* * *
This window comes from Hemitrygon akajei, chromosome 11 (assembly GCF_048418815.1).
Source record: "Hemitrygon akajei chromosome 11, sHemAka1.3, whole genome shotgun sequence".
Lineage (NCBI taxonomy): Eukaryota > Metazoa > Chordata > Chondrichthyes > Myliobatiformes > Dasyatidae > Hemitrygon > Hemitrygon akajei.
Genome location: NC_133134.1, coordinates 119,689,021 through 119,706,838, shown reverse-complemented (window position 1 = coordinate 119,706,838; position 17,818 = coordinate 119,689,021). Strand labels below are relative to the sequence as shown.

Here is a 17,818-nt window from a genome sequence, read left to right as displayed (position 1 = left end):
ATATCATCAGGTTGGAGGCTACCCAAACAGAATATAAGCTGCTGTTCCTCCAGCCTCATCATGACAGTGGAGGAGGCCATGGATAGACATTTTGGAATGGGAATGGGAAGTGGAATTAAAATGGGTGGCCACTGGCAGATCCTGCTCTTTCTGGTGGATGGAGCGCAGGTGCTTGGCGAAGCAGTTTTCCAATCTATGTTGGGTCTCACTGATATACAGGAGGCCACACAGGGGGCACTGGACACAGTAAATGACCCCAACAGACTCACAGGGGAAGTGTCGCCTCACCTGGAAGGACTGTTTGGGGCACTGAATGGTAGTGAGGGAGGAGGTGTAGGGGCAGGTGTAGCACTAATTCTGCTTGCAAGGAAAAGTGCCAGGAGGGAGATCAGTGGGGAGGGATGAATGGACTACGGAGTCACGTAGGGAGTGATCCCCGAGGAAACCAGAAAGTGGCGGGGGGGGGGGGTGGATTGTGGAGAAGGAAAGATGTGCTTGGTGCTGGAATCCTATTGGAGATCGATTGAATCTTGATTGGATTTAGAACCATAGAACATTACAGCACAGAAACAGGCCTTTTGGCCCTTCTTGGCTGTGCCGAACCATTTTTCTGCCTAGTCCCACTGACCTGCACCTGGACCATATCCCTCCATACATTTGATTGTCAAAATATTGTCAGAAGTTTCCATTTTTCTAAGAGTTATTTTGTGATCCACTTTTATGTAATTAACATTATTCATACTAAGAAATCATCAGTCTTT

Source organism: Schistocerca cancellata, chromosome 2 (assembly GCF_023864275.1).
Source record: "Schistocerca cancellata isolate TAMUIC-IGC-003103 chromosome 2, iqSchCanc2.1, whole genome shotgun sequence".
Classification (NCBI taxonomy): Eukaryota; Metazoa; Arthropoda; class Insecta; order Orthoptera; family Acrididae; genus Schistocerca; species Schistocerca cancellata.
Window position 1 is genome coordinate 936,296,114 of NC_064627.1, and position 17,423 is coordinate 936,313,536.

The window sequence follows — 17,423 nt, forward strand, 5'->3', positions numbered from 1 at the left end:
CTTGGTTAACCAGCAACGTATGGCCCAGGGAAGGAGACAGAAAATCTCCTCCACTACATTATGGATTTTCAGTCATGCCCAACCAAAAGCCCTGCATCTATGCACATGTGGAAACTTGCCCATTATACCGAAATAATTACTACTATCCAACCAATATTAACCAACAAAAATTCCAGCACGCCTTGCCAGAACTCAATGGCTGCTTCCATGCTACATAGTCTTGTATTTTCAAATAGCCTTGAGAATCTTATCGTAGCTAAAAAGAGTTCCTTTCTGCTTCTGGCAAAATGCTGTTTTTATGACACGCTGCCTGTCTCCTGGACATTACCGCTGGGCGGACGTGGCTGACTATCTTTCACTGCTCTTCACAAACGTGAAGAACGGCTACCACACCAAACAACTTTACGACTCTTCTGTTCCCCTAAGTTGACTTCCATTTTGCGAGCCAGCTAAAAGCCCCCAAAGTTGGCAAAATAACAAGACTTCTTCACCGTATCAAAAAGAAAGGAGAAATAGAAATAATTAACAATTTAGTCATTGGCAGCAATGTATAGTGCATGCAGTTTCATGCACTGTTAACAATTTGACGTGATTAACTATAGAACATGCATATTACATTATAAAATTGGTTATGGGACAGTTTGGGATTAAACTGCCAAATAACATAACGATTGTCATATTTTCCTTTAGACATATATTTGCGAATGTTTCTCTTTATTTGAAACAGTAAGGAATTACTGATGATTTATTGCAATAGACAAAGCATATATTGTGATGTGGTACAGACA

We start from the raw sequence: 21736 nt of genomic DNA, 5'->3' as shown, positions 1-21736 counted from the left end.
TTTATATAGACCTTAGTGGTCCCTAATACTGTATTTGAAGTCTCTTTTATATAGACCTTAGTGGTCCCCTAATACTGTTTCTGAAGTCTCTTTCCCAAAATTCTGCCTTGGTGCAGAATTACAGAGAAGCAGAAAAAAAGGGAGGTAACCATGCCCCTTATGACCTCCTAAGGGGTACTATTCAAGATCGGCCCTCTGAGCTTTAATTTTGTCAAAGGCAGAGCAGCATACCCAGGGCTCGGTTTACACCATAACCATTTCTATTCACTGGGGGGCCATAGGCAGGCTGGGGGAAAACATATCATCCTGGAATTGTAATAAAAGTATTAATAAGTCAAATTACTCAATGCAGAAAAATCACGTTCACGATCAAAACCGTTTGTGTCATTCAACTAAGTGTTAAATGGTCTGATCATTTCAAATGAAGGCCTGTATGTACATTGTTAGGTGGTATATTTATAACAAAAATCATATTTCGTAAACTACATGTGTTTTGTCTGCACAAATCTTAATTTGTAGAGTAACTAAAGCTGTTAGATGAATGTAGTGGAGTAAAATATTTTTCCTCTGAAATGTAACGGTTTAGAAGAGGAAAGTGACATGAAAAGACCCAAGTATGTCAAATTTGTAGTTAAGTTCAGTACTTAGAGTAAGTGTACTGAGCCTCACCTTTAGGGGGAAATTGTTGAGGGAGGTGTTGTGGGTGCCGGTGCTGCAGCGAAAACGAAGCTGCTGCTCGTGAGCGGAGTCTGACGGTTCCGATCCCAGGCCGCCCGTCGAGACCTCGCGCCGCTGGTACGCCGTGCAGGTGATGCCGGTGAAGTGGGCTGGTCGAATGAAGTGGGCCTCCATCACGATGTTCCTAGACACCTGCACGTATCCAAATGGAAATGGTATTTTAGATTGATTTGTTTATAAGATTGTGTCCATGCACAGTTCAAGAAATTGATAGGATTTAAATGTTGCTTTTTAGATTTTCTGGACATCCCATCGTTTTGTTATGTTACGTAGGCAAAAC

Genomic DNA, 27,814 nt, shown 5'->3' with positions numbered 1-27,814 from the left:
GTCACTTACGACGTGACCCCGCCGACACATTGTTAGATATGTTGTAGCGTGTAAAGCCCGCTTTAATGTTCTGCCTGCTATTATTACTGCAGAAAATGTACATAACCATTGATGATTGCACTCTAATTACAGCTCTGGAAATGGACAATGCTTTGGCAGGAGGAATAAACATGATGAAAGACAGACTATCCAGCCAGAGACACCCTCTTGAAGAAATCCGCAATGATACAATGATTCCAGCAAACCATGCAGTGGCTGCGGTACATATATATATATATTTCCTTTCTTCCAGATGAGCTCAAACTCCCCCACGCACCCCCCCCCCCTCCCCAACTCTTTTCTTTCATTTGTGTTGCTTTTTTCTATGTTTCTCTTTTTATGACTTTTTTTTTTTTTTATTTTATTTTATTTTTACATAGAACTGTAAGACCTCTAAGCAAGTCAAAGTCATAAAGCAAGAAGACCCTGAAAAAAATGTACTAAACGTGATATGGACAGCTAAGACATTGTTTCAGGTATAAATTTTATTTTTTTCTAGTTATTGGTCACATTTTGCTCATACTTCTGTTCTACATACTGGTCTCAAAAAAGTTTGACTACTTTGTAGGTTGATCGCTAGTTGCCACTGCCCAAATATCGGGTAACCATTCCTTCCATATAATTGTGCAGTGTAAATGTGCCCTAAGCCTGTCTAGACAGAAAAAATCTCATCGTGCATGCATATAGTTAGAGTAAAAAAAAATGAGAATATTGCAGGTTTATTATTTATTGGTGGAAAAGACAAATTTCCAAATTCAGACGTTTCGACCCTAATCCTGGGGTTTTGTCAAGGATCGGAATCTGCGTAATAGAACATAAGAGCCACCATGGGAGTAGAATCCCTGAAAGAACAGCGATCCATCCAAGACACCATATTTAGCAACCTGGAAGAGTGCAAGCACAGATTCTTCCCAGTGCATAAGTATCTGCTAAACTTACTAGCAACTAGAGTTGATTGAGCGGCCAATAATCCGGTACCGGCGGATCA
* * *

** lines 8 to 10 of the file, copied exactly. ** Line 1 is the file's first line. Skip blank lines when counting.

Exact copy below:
Source record: "Schistocerca cancellata isolate TAMUIC-IGC-003103 chromosome 2, iqSchCanc2.1, whole genome shotgun sequence".
Classification (NCBI taxonomy): Eukaryota; Metazoa; Arthropoda; class Insecta; order Orthoptera; family Acrididae; genus Schistocerca; species Schistocerca cancellata.
Window position 1 is genome coordinate 936,296,114 of NC_064627.1, and position 17,423 is coordinate 936,313,536.